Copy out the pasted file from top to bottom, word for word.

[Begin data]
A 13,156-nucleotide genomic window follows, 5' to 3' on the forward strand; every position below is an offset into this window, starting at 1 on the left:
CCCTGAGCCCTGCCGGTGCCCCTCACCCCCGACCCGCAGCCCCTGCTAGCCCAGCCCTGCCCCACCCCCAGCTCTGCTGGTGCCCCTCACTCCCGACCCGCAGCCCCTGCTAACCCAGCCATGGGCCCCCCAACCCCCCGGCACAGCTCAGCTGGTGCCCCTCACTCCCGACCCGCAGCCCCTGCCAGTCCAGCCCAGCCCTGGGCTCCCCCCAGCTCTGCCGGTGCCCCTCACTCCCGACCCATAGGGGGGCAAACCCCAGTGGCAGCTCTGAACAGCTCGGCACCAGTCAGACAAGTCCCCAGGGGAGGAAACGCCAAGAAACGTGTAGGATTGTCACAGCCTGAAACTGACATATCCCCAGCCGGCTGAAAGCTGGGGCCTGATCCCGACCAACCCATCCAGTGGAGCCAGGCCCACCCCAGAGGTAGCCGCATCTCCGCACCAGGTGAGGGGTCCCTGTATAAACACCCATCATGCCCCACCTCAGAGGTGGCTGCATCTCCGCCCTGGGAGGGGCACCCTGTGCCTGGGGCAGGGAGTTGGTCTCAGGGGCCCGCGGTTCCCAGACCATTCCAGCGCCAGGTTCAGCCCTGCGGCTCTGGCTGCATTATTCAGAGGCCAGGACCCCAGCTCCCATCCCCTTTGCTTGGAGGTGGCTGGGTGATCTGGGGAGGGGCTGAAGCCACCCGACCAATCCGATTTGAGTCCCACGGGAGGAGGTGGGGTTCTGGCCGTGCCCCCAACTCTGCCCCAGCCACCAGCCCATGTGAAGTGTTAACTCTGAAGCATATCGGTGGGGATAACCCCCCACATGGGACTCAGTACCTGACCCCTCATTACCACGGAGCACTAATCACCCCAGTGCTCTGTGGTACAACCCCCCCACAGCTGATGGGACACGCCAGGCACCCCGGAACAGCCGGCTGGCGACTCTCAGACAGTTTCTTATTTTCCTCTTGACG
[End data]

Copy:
A 13,156-nucleotide genomic window follows, 5' to 3' on the forward strand; every position below is an offset into this window, starting at 1 on the left:
CCCTGAGCCCTGCCGGTGCCCCTCACCCCCGACCCGCAGCCCCTGCTAGCCCAGCCCTGCCCCACCCCCAGCTCTGCTGGTGCCCCTCACTCCCGACCCGCAGCCCCTGCTAACCCAGCCATGGGCCCCCCAACCCCCCGGCACAGCTCAGCTGGTGCCCCTCACTCCCGACCCGCAGCCCCTGCCAGTCCAGCCCAGCCCTGGGCTCCCCCCAGCTCTGCCGGTGCCCCTCACTCCCGACCCATAGGGGGGCAAACCCCAGTGGCAGCTCTGAACAGCTCGGCACCAGTCAGACAAGTCCCCAGGGGAGGAAACGCCAAGAAACGTGTAGGATTGTCACAGCCTGAAACTGACATATCCCCAGCCGGCTGAAAGCTGGGGCCTGATCCCGACCAACCCATCCAGTGGAGCCAGGCCCACCCCAGAGGTAGCCGCATCTCCGCACCAGGTGAGGGGTCCCTGTATAAACACCCATCATGCCCCACCTCAGAGGTGGCTGCATCTCCGCCCTGGGAGGGGCACCCTGTGCCTGGGGCAGGGAGTTGGTCTCAGGGGCCCGCGGTTCCCAGACCATTCCAGCGCCAGGTTCAGCCCTGCGGCTCTGGCTGCATTATTCAGAGGCCAGGACCCCAGCTCCCATCCCCTTTGCTTGGAGGTGGCTGGGTGATCTGGGGAGGGGCTGAAGCCACCCGACCAATCCGATTTGAGTCCCACGGGAGGAGGTGGGGTTCTGGCCGTGCCCCCAACTCTGCCCCAGCCACCAGCCCATGTGAAGTGTTAACTCTGAAGCATATCGGTGGGGATAACCCCCCACATGGGACTCAGTACCTGACCCCTCATTACCACGGAGCACTAATCACCCCAGTGCTCTGTGGTACAACCCCCCCACAGCTGATGGGACACGCCAGGCACCCCGGAACAGCCGGCTGGCGACTCTCAGACAGTTTCTTATTTTCCTCTTGACG